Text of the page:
The vertebroplasty affair: the mysterious case of the disappearing effect size

The vertebroplasty affair: the mysterious case of the disappearing effect size Looking back Watson, it may have seemed too good to be true. There were the usual clues.</P>For instance, in 1997, an early report on the treatment of 47 osteoporotic compression fractures with the new vertebroplasty technique [1] found that patients who had severe pain did well, incredibly well. In fact, 90% had pain relief within 24 hours. In short order, another group reported “ complete pain relief” in 78% of patients with osteoporotic compression fractures treated with vertebroplasty [2] . Not to be outdone, a third group in 1998 reported “immediate … complete relief of symptoms” in 90% of 80 patients with osteoporosis treated with vertebroplasty [3] . Onward and upward, an arms race for more and more fantastic results, no control groups need apply.</P>Within a short period of time, vertebroplasty for osteoporotic compression fractures had become extremely common. Podium presentations, including those at North American Spine Society (NASS)'s annual meeting, sometimes described thousands of vertebroplasties performed; comically good results were confidently proclaimed amid a stroboscopic flashing of radiographs depicting expertly placed cement; brief, blurred slides causally confirmed complications so rare that venipuncture seemed more hazardous. Impressive case series abounded. Superior outcomes were claimed to last for 6 http://www.deepdyve.com/assets/images/DeepDyve-Logo-lg.png The Spine Journal Elsevier

The vertebroplasty affair: the mysterious case of the disappearing effect size

The Spine Journal, Volume 10 (3) – Mar 1, 2010

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Publisher
Elsevier
Copyright
Copyright © 2010 Elsevier Inc.
ISSN
1529-9430
DOI
10.1016/j.spinee.2010.01.002
Publisher site
See Article on Publisher Site

Abstract

Looking back Watson, it may have seemed too good to be true. There were the usual clues.</P>For instance, in 1997, an early report on the treatment of 47 osteoporotic compression fractures with the new vertebroplasty technique [1] found that patients who had severe pain did well, incredibly well. In fact, 90% had pain relief within 24 hours. In short order, another group reported “ complete pain relief” in 78% of patients with osteoporotic compression fractures treated with vertebroplasty [2] . Not to be outdone, a third group in 1998 reported “immediate … complete relief of symptoms” in 90% of 80 patients with osteoporosis treated with vertebroplasty [3] . Onward and upward, an arms race for more and more fantastic results, no control groups need apply.</P>Within a short period of time, vertebroplasty for osteoporotic compression fractures had become extremely common. Podium presentations, including those at North American Spine Society (NASS)'s annual meeting, sometimes described thousands of vertebroplasties performed; comically good results were confidently proclaimed amid a stroboscopic flashing of radiographs depicting expertly placed cement; brief, blurred slides causally confirmed complications so rare that venipuncture seemed more hazardous. Impressive case series abounded. Superior outcomes were claimed to last for 6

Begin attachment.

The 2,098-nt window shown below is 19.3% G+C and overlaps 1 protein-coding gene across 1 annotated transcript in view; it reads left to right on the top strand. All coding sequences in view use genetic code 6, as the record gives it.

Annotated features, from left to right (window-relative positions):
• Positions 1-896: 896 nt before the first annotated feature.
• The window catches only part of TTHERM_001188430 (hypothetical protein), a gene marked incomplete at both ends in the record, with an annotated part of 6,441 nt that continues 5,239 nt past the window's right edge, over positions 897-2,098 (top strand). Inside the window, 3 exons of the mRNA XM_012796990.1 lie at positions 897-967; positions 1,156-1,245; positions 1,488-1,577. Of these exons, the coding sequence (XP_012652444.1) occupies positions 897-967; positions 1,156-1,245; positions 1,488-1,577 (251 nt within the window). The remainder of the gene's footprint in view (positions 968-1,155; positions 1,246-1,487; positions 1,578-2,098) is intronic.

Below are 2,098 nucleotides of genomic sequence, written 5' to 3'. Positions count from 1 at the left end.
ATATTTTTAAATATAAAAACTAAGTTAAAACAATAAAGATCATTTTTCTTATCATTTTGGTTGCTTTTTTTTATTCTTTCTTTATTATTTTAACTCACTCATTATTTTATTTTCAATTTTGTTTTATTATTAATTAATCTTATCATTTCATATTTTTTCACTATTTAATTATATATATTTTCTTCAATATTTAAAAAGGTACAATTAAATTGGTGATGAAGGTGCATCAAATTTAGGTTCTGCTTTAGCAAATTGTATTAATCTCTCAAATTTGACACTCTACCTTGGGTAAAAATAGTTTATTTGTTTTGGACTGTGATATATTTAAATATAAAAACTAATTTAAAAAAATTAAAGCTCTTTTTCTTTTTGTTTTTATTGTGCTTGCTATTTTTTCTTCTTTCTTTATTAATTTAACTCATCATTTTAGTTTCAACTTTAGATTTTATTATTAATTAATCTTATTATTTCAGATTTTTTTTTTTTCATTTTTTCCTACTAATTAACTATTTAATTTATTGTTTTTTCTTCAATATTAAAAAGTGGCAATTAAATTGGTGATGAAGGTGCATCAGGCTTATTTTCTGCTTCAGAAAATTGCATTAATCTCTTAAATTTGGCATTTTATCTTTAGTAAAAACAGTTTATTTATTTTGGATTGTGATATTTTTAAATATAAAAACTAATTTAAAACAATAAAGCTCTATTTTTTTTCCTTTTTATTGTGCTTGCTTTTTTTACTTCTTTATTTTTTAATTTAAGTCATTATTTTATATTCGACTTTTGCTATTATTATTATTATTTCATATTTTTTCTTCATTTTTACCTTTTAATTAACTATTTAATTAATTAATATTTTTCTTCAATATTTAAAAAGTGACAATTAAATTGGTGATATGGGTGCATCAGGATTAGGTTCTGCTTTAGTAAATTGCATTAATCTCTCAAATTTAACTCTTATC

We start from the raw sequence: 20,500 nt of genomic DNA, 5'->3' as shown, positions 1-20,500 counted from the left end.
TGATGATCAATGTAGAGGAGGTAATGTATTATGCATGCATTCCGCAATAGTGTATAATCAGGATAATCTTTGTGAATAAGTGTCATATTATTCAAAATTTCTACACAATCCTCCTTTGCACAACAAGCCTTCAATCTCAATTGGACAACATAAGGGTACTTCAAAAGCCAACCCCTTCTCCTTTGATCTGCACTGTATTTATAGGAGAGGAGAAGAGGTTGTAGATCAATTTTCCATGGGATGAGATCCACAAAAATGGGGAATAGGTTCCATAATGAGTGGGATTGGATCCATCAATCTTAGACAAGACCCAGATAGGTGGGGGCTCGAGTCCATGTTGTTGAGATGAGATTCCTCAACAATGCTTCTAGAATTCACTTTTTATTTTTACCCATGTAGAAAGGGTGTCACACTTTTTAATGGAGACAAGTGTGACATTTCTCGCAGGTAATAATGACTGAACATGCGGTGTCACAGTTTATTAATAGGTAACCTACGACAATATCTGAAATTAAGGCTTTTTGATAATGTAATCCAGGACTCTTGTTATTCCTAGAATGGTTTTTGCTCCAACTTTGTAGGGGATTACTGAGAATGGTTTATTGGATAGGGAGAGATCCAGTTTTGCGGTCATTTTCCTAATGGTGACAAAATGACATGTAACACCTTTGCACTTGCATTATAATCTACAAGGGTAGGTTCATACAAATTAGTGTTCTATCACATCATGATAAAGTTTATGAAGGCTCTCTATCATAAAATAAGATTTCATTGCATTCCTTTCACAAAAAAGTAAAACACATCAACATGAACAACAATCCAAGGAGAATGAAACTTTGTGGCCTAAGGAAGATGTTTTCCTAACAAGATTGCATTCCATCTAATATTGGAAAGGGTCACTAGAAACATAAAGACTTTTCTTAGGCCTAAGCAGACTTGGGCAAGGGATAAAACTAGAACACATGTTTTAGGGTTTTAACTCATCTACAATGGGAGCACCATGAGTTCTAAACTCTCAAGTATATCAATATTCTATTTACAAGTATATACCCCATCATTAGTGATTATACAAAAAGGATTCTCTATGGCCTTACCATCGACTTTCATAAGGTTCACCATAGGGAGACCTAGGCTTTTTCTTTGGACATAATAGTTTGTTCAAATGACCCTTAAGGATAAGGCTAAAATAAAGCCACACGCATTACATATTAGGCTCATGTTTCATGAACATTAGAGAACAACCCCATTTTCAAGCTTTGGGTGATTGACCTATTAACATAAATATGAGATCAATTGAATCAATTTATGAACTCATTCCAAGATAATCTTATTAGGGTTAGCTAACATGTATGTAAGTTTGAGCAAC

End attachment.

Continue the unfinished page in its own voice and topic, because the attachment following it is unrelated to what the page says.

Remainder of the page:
Journal

The Spine JournalElsevier

Published: Mar 1, 2010

References

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